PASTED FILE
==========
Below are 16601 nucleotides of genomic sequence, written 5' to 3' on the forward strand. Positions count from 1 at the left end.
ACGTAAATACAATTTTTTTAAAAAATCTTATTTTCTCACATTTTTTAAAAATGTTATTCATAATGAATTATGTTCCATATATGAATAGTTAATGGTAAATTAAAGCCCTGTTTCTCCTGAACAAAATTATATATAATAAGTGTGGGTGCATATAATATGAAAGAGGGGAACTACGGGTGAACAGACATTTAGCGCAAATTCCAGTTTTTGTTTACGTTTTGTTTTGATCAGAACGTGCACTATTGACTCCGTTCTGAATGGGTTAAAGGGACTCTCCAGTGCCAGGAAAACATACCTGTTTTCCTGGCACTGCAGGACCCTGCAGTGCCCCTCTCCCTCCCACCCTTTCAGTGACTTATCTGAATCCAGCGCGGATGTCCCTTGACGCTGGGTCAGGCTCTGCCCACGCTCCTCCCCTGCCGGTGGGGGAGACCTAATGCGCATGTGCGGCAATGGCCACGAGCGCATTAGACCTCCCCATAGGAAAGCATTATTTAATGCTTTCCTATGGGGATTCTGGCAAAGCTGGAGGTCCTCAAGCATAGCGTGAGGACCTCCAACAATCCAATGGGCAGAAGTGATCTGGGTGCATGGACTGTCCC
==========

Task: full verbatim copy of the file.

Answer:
Below are 16601 nucleotides of genomic sequence, written 5' to 3' on the forward strand. Positions count from 1 at the left end.
ACGTAAATACAATTTTTTTAAAAAATCTTATTTTCTCACATTTTTTAAAAATGTTATTCATAATGAATTATGTTCCATATATGAATAGTTAATGGTAAATTAAAGCCCTGTTTCTCCTGAACAAAATTATATATAATAAGTGTGGGTGCATATAATATGAAAGAGGGGAACTACGGGTGAACAGACATTTAGCGCAAATTCCAGTTTTTGTTTACGTTTTGTTTTGATCAGAACGTGCACTATTGACTCCGTTCTGAATGGGTTAAAGGGACTCTCCAGTGCCAGGAAAACATACCTGTTTTCCTGGCACTGCAGGACCCTGCAGTGCCCCTCTCCCTCCCACCCTTTCAGTGACTTATCTGAATCCAGCGCGGATGTCCCTTGACGCTGGGTCAGGCTCTGCCCACGCTCCTCCCCTGCCGGTGGGGGAGACCTAATGCGCATGTGCGGCAATGGCCACGAGCGCATTAGACCTCCCCATAGGAAAGCATTATTTAATGCTTTCCTATGGGGATTCTGGCAAAGCTGGAGGTCCTCAAGCATAGCGTGAGGACCTCCAACAATCCAATGGGCAGAAGTGATCTGGGTGCATGGACTGTCCC